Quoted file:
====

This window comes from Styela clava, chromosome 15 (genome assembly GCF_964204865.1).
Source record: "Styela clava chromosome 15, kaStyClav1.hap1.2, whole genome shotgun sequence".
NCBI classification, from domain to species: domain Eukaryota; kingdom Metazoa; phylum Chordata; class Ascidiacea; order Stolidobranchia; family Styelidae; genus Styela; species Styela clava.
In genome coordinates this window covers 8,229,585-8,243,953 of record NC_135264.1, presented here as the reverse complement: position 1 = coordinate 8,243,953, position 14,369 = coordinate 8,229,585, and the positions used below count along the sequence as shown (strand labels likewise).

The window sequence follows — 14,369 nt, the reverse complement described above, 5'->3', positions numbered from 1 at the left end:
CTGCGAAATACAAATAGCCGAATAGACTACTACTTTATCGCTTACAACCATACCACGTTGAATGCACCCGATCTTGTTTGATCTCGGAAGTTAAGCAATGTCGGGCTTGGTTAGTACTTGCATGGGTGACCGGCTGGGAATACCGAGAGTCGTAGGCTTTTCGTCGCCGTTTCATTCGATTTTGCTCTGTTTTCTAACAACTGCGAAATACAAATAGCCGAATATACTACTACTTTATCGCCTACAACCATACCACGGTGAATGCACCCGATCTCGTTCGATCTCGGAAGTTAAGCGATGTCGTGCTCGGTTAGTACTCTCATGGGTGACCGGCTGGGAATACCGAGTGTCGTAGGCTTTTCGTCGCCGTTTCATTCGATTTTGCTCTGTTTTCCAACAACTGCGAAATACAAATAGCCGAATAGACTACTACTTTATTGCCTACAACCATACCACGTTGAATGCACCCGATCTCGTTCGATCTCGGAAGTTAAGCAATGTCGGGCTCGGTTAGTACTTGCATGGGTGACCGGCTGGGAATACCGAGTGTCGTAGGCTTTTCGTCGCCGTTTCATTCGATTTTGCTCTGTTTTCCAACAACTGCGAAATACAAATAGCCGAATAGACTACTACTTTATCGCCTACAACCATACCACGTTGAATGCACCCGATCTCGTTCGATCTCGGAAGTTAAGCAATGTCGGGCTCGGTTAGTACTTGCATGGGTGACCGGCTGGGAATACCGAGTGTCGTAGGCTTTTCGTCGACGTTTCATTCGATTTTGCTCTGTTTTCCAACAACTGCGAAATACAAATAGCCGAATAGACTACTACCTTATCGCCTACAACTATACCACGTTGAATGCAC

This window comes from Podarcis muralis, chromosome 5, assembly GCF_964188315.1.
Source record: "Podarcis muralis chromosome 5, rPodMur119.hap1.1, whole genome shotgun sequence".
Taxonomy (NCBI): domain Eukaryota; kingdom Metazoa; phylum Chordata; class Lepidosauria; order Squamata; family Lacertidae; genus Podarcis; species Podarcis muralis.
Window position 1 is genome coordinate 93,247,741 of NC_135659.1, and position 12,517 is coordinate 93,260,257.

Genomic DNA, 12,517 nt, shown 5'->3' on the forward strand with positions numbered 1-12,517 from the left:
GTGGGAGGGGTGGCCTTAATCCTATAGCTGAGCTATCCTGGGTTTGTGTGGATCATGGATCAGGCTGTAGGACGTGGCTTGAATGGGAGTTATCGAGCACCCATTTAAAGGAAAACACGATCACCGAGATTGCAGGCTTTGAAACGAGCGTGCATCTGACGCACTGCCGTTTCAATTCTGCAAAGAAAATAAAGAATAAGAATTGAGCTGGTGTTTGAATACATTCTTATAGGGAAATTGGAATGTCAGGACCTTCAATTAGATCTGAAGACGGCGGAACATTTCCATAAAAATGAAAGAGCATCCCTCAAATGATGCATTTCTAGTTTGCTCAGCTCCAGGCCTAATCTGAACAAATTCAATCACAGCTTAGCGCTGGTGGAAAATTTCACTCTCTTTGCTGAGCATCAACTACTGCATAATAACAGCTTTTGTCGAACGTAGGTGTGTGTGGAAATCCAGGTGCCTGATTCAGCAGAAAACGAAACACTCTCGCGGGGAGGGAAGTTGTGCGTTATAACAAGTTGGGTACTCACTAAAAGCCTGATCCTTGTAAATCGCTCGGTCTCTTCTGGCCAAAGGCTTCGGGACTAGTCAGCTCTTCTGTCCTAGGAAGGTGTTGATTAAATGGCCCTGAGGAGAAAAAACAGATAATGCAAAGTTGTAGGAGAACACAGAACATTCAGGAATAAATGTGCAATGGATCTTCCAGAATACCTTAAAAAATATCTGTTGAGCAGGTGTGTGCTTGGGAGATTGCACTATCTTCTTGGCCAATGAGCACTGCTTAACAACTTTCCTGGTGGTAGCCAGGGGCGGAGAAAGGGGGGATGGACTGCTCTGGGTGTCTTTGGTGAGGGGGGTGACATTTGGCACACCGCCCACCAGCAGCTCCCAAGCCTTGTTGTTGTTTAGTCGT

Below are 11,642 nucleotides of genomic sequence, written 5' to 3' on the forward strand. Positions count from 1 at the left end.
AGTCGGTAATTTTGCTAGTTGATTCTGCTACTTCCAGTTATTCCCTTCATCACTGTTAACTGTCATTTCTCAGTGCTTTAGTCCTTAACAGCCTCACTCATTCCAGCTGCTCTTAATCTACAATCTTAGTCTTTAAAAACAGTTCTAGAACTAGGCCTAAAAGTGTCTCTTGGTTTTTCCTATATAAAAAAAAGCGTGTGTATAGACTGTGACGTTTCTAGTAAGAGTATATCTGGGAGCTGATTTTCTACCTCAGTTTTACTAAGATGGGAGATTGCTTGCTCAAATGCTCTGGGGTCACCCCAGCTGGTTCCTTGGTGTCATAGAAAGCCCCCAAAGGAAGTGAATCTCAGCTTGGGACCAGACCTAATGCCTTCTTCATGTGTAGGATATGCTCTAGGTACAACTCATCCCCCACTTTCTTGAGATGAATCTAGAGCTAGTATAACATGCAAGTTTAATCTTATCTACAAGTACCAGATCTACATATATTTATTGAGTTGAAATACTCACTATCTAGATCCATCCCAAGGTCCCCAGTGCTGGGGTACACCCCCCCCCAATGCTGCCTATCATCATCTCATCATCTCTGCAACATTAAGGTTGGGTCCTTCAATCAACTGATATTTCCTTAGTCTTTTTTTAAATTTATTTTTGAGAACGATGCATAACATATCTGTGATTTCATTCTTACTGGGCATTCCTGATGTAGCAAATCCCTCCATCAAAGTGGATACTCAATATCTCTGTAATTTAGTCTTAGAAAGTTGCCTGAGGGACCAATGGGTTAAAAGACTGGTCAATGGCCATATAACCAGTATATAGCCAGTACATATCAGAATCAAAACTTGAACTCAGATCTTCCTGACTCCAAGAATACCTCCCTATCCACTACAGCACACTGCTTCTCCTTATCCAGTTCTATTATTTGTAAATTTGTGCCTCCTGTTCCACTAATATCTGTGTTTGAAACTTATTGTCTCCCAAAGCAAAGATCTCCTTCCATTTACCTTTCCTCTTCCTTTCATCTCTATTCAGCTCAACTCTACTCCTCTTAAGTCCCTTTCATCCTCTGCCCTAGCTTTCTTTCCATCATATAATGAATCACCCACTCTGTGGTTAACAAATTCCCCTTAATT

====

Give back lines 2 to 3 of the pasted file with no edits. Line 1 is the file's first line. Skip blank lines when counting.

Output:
Source record: "Styela clava chromosome 15, kaStyClav1.hap1.2, whole genome shotgun sequence".
NCBI classification, from domain to species: domain Eukaryota; kingdom Metazoa; phylum Chordata; class Ascidiacea; order Stolidobranchia; family Styelidae; genus Styela; species Styela clava.